I am 45yo with sagging, 40E breasts which cause neck pain, shoulder pain, and headaches. My mammogram tech always tells me I have the best breasts for mammos cause they are very low density. I have lost weight recently, but my breast seemed to have grown! I am still ~30lbs overweight at 5'8", and my PS believes reduction will help me be more active. Is the surgery "easier" depending on density? Is it quicker? I was told expect 4hrs, which is kind of scaring me, anesthesia-wise. Thank you
How Does the Breast Reduction Surgery Differ for Low Density Vs. High Density Breasts?
Doctor Answers (5)
Breast Reduction and Breast Density
Breast density relates to the amount of parenchyma (breast tissue) versus fat. Breasst with higher fat components are easier to operate "through" allowing for faster surgical times. I believe that longevity, projection and general shape are more affected by the technique chosen than anything else, including breast density. In general vertical mammaplasty techniques provide these advantages over standard Wise Pattern (anchor) procedures. It is not the scar however, but where the breast tissue is resected. Techniques leaving tissue in the lower portion of the breast have an increased tendency to "bottom out". Choosing these techniques is patient and surgeon dependent. Talk to your surgeon about what your options are. Related to weight loss, I often "split the difference" and would recommend losing 15 pounds prior to surgery, then post op exercise will be even easier!
Density of the breast
thanks for the post. this has to do with the amount of breast gland vs fatty tissue. It does not affect the outcome. Generally, fatty or low density breasts recover well and generally bleed less than dense white glandular breasts. A typical breast reduction takes me about 2 and 1/2 hours. 4 hours is a little on the longer side, but is still considered perfectly safe from an anesthesia perspective.
I tell my patients to avoid aspirin / motrin due to bleeding. I also recommend a daily multivitamin and a sensible healthy diet high in fiber. The pain medication tends to cause constipation.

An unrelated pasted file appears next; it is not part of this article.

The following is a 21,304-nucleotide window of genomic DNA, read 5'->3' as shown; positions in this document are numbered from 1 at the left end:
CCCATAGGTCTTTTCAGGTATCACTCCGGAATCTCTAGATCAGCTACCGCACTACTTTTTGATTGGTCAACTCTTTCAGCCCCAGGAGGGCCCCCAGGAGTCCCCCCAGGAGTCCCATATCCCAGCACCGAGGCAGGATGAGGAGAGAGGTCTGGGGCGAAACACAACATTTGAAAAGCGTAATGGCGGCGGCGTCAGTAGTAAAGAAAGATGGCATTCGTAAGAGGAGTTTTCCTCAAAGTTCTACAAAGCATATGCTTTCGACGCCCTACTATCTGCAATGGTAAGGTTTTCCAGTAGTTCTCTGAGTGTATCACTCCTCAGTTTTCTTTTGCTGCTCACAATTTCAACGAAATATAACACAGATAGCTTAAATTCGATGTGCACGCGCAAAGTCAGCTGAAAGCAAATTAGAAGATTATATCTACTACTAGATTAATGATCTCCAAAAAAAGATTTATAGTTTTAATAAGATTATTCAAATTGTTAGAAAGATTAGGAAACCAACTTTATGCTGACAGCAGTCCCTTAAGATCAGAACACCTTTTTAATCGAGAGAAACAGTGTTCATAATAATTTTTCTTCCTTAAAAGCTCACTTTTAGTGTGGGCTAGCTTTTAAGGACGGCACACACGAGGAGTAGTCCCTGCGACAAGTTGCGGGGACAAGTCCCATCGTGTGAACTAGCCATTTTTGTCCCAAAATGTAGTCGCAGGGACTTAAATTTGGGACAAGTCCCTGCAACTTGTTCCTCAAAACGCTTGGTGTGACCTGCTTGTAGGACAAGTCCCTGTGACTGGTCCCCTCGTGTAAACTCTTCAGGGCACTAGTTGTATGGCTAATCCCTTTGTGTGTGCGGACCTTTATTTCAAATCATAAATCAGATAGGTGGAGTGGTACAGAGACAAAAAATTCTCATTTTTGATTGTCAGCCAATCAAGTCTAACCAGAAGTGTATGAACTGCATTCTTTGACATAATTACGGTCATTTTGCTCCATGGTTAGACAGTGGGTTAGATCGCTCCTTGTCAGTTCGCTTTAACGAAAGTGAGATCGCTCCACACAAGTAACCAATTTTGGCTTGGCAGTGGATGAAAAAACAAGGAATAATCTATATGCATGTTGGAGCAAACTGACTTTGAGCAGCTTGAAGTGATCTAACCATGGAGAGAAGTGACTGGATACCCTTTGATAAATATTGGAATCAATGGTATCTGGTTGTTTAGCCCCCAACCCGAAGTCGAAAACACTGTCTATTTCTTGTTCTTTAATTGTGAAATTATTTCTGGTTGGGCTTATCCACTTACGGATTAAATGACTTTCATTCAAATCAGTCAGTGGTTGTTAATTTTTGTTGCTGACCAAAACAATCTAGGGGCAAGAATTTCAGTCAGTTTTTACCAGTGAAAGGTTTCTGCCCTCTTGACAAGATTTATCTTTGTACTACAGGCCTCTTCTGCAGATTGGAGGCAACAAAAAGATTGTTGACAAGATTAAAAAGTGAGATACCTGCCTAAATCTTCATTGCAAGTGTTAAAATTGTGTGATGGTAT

Breast Reduction and Low/High Density Breasts?
Thank you for the question. Based on your description of breast size and symptoms associated with the large/low breasts, you may be an excellent candidate for breast reduction surgery. I do not think that you need to be concerned about the “low versus high” density breast tissue issue, when it comes to the breast reduction surgery.
You may be best served achieving a long-term stable weight (if possible) prior to undergoing breast reduction surgery. Doing so will help decrease risks associated with the surgery and hopefully prevent the need for additional surgery ( that occasionally becomes necessary when patients lose significant weight after body contouring procedures).
Best wishes; hopefully you will be very pleased with the outcome of the breast reduction procedure. This procedure tends to be one of the most patient pleasing operations we perform.
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Breast density and breast reduction
Breast reduction surgery is performed the same way no matter what the density of the breasts may be. Younger women tend to have thicker breast tissue. As women age, the breast tissue tends to get displaced by fat. If you are overweight, the loss of weight may be seen in the breasts. Some women can gain/lose a few pounds and all of it is seen in the breasts and some women can gain/lose twenty or thirty pounds and none of it is seen in the breasts. You know how your breasts change with weight gain/loss better than anyone. As for the surgery time, four hours is about right for a breast reduction. If you are in the hands of a capable plastic surgeon and in an accredited facility then you should be fine with that.
Breast reduction relieves musculokeletal symptoms best
Thanks for the question. Based on the symptoms reported and your current bra size, BR would definitely alleviate the neck and shoulder pain. Headaches may not completely resolve, unless there is a component of muscle tension. The terminology of "high" vs "low" density refers to the percentage of "glandular or fibrous" tissue vs fat, (i.e. high density is predominantly glandular). The mammographic appearance of fat is more uniformly dark. While radiographic imaging may be easier with low density or more fatty breasts, breast reduction shaping and longevity of the lift is more sustained with denser breasts. The recent "growth" of your breasts, despite weight loss is undoubtedly related to hormonal fluctuations, which typically "fluff out" around perimenopause. Try to loose some of your 30lb surplus; fat loss in the breast will result in loss of volume. If necessary, follow a medically supervised diet, so that the weight loss is gradual and sustained. The composition of breast tissue doesn't influence the ease of the procedure, although fatty breasts can occasionally develop post-op "lumps" known as fat necrosis, which eventually dissolve. The operating time of 4 hours is quite standard and should be well tolerated. Try to speak with other patients who have had the same technique with your PS. Good luck :)